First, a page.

ST. LOUIS -- Content with the success gleaned over his 12-year pitching career and eager to return to Oklahoma, where he looked forward to -- in his words -- "being lazy and being dad and never working again," Ryan Franklin retired from the Major Leagues in 2011 with every intention of relegating baseball to the rearview mirror.
He managed to retain that stance for only a few months.
Unexpectedly itching to find a new place in the game, Franklin gave in and made a call to Cardinals senior vice president and general manager John Mozeliak, whose willingness to create a front-office fit that would merge the restrictions created by Franklin's family duties with the needs of the organization has since allowed the former reliever to carve out a niche within the St. Louis front office. Once charged with closing out Cardinals wins, Franklin now offers his say in the building of a roster and the promotion of prospects.
A surprising transition? Most certainly, Franklin admits.
"I had every intention, when I got done playing, to just shut it down completely," said Franklin, a former 23rd-round Draft pick who debuted with the Mariners in 1999. "But when I got done playing and was sitting around and being super dad, I kind of missed it. Now, I'm enjoying myself and doing what I can to help the St. Louis Cardinals."
While eager to see what Franklin could offer to the baseball operations team, Mozeliak had the initial challenge of crafting a mutually-beneficial role. Franklin wasn't interested in leaving Oklahoma, where he is raising four children between the ages of two and 17. That eliminated the possibility of a uniformed position and limited the face-to-face interaction Franklin would have with other members of the front-office staff.
Mozeliak was nevertheless interested in trying to make something work, believing that adding the voice of a former player to his inner circle could only benefit discussion and debate.
"It was really about creating a position for exposure," Mozeliak explained. "In Franky's case, I don't think it was clear what he wanted to do, except that he wanted to be a father and he wanted to be home. There aren't a lot of jobs that are good in that regard, but we tried to be creative in giving him some exposure to international scouting, exposure to the amateur Draft and, given his location, give him the opportunity to drop in to see our [Double-A] Springfield affiliate.
"Now, you hope it's about evolution."
Mozeliak's first request some three years ago was for Franklin to head off to scouting school, a two-week instructional program designed to teach tools used in scouting and writing corresponding reports. Franklin was initially underwhelmed.
"That was something I fought with him about," said Franklin, who saved 84 games and posted a 3.52 ERA over five seasons with the Cardinals. "I told Mo, 'I played 19 years of pro baseball. Are you sure you want me to waste the time with that?' He said to consider it an investment in my future."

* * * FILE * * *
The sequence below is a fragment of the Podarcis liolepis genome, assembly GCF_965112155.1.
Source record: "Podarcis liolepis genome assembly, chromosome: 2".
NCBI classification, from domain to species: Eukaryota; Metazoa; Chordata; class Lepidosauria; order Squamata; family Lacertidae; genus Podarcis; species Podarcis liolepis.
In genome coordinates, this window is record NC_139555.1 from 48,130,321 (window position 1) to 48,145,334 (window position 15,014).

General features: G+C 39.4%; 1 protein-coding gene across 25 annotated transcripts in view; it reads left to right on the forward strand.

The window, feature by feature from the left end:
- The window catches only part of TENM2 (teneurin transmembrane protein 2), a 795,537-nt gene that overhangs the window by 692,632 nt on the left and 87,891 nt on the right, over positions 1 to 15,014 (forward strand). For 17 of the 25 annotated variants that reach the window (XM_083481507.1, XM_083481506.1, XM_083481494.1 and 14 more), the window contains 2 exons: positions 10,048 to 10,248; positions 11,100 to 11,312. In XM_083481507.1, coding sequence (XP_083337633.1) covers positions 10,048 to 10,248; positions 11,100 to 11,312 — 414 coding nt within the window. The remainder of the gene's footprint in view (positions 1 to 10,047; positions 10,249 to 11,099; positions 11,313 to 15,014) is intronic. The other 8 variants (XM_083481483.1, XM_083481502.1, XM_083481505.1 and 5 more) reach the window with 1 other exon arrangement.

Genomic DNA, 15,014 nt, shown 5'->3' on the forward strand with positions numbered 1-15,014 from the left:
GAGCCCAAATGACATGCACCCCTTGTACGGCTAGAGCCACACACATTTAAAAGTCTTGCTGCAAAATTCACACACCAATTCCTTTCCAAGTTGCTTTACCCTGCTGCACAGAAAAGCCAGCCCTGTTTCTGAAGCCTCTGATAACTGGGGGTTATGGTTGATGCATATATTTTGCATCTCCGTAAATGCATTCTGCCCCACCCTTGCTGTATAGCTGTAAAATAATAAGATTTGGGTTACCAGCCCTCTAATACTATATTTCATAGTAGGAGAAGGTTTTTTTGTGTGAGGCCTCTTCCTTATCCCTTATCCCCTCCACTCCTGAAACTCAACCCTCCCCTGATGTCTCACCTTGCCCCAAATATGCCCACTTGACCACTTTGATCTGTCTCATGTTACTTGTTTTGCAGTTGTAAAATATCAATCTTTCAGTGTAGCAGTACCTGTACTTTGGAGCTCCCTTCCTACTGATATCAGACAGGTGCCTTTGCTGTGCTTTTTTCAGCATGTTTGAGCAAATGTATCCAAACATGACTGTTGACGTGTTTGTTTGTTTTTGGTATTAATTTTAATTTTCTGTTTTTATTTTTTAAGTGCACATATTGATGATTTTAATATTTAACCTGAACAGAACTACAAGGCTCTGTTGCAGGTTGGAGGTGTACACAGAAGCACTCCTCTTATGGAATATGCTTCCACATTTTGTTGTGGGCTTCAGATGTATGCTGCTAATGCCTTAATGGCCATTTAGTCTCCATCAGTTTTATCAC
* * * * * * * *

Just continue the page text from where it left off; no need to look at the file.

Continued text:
As it turns out, Franklin gleaned much, including a better understanding of how to express himself through the written word, something that had not been a natural strength. He also noted developing a greater appreciation for those who came into the business from other non-playing paths.
In three years working within the Cardinals' front office, Franklin has held a variety of responsibilities. The scouting department has used his opinions in evaluating Draft candidates, while Mozeliak also includes him in meetings regarding player procurement.
There have been instances in which Franklin has been sent to a Minor League affiliate on short notice to evaluate a handful of players the organization is considering for promotions. He'll also make scheduled trips to these farm cities to talk mechanics and mentality with some of the club's rising pitching prospects.
"He understands the game" Mozeliak said. "And I think when you have someone who is calibrated at the Major League level, it's understanding the other markets that we spend so much time in that becomes important.
"I think one of his strengths is that he understands that people come in different sizes and have different strengths. He can find what those are. I think he relates to the player side of the business quite easily. It's getting him to understand the other side of the business that he's had to put an extra emphasis on."
That learning curve remains, though Franklin's presence in the Cardinals' Winter Meetings suite, for instance, gave him an intimate look into the how the other side operates. He's learning to enjoy observing the game from that viewpoint, too.
"All the multiple things that Mo has me do are a lot of fun for me," Franklin said. "I have really enjoyed getting involved in all aspects of the game, not just playing. I'm really happy with what they have me doing."
Now, Mozeliak hopes that Franklin wants to do more. The GM is willing to give his former player increased duties and exposure in new areas, but Mozeliak will leave it up to Franklin and his family to determine Franklin's future level of involvement.
Franklin doesn't feign interest in eventually transitioning into a uniformed role or aspiring to head a department in the front office. Then again, he never envisioned being back in baseball at all now -- almost four years removed from throwing his last pitch. Perhaps a time will come again to alter preconceived plans.
"I think he brings balance to our team," Mozeliak said. "Ultimately, it's going to come down to how much time he wants to commit. The more he gets involved, the more responsibility we will give him."